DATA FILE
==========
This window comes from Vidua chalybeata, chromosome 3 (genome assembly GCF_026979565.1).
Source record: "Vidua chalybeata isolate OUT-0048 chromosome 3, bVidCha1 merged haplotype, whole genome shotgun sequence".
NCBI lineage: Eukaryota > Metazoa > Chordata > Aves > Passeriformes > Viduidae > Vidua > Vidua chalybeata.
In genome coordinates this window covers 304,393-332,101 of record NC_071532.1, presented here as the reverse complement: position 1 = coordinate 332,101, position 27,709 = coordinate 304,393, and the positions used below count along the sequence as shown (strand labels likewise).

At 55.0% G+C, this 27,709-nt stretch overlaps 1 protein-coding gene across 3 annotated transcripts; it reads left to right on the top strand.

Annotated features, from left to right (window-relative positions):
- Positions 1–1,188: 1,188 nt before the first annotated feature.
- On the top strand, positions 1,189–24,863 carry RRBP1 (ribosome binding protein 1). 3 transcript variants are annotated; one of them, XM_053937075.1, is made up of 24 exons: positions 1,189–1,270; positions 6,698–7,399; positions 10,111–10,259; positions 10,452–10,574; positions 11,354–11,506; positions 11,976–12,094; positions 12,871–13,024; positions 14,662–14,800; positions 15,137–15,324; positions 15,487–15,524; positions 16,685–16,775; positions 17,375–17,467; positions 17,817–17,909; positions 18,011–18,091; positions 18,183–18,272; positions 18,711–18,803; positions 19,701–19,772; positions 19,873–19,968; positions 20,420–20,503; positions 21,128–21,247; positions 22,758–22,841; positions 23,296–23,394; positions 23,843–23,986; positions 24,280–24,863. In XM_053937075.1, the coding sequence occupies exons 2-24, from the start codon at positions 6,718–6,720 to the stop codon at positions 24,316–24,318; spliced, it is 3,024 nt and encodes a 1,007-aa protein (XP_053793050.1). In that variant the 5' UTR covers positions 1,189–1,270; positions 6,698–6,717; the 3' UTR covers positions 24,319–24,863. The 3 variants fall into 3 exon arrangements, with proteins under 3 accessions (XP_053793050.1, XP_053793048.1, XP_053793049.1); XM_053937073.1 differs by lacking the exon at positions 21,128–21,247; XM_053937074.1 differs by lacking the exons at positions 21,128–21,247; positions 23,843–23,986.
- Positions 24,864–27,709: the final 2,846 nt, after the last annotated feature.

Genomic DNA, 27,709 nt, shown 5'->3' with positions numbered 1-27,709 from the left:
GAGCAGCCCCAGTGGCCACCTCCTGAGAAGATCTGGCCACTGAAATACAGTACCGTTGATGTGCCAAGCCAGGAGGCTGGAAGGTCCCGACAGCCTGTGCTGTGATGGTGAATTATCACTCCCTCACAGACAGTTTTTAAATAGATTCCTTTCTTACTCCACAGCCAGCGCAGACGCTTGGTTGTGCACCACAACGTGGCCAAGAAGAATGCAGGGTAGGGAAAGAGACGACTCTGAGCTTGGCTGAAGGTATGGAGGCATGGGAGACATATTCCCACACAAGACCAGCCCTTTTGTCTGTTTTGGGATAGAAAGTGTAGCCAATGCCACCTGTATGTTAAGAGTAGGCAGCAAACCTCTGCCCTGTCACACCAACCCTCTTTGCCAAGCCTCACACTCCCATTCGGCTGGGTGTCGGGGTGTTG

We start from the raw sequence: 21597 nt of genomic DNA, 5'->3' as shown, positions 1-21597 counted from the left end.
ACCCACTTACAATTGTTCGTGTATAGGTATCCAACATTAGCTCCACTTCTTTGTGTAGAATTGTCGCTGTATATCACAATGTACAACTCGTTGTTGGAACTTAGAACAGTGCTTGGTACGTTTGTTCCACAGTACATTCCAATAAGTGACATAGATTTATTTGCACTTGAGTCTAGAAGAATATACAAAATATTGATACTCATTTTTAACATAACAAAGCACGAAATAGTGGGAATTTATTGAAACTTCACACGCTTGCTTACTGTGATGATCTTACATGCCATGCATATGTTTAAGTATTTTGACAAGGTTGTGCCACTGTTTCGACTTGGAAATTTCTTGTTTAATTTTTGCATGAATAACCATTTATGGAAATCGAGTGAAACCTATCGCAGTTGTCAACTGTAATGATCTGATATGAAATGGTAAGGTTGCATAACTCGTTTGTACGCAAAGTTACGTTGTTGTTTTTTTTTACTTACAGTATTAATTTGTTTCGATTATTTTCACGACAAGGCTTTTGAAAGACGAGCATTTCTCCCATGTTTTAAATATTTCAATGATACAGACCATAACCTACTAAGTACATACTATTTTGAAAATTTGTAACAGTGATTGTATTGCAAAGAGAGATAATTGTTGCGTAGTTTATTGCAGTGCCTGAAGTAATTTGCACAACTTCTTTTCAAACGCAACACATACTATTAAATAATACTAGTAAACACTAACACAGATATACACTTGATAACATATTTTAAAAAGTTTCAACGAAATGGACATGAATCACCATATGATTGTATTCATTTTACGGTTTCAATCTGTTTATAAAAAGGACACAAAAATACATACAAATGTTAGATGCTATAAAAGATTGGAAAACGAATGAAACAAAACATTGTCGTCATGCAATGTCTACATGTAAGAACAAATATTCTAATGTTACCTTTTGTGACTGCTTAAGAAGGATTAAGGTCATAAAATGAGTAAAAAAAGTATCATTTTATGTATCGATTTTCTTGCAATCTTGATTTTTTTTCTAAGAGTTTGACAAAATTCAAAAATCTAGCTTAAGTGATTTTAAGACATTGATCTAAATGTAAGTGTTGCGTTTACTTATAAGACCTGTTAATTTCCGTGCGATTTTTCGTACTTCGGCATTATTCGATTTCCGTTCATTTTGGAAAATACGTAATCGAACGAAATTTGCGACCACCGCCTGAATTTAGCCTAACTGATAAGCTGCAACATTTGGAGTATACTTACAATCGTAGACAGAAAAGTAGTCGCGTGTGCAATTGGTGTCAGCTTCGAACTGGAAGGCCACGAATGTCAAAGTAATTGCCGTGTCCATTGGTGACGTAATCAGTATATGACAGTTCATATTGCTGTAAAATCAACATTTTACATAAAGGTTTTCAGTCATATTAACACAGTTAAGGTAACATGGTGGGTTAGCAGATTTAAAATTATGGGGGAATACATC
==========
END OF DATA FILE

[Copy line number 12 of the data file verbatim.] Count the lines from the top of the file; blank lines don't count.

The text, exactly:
We start from the raw sequence: 21597 nt of genomic DNA, 5'->3' as shown, positions 1-21597 counted from the left end.